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Moving again? Things to consider after living abroad

In 2020, there were 281 million international migrants around the world, 3.6 per cent of the global population. Then, the Covid-19 pandemic all but put a halt to international migration. Now, with borders reopened and transport options taking flight once more, cross border movement has reignited throughout 2021 and 2022. 

Not only is it now an option, for many, it's a necessity. Rising costs of living, housing crises and increased opportunities for working abroad as a digital nomad have seen many expats preparing to move once again, either back to their home countries or somewhere new. 

If you're joining the global migration, consider these elements to help you with the transition. 

One thing to note is that when you need to transfer your savings abroad, CurrencyFair allows you to send and receive money to and from over 150 countries in over 22 currencies. Get same-day transfers on most major currencies from a trusted and secure source that's fully licensed and regulated.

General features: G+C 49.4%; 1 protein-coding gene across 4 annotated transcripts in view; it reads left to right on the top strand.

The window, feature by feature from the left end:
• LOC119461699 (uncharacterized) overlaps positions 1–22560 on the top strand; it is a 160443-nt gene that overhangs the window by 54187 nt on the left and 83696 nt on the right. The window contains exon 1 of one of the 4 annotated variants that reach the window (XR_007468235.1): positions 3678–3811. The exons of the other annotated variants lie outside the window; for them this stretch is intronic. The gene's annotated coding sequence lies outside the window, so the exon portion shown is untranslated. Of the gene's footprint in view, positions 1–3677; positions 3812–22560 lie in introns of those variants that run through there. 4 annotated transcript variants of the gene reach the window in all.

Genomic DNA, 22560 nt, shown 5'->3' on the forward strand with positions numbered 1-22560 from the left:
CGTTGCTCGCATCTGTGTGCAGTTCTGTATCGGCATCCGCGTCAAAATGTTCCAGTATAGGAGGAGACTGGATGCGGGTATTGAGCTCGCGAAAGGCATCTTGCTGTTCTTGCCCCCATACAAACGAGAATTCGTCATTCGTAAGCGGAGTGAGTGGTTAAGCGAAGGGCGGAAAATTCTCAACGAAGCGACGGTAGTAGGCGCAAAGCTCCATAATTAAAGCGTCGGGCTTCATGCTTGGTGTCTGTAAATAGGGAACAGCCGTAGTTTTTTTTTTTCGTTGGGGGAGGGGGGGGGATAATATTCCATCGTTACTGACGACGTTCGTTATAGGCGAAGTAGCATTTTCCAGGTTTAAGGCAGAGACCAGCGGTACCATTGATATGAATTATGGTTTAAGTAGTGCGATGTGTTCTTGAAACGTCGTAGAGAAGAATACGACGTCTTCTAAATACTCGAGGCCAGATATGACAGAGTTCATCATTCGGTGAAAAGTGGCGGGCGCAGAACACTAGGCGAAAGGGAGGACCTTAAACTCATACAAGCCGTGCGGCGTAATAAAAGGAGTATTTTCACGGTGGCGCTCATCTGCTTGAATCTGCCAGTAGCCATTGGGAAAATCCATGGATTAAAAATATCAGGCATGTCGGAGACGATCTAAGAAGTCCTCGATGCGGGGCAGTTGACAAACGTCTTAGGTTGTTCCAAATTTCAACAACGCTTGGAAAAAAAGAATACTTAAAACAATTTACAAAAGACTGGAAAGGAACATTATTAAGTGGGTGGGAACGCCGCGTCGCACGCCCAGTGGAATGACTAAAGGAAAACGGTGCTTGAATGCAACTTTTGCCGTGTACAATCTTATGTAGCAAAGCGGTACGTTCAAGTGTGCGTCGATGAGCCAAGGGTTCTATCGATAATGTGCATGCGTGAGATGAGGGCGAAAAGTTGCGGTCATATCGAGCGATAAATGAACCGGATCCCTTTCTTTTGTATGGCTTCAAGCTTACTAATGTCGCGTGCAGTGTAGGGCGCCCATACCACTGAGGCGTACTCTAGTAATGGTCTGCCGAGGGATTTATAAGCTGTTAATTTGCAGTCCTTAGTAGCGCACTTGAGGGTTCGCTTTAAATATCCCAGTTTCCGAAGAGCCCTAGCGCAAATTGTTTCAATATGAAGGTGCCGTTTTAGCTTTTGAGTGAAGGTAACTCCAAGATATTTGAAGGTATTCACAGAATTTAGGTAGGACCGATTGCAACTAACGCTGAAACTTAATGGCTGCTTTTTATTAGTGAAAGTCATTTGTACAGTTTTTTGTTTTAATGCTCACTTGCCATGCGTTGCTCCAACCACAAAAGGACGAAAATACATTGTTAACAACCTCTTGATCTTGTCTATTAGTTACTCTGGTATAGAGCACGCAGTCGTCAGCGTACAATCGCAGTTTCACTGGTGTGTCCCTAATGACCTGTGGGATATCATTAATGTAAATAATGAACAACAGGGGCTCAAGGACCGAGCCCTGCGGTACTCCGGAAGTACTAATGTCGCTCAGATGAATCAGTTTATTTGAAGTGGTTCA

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Consider tax residency 

If you're living in one of the 16 countries with no income tax, you could be saving a considerable amount, so it's something to factor into your cost of living budget in your next destination.

Living abroad doesn't mean working tax-free. You'll typically be paying income tax on earnings in the country where you are resident. That gives you the following options when you move abroad:

  • Spend less than six months (183 days) working overseas and maintain tax residency at home. You'll be taxed at source overseas, but as long as your country has a dual taxation agreement, you won't have to pay tax twice.

  • If you spend more than 183 days abroad, you'll typically have to establish tax residency overseas. That means you'll no longer be liable for income tax at home, which can be a prudent strategy if you move to a country with a lower income tax rate.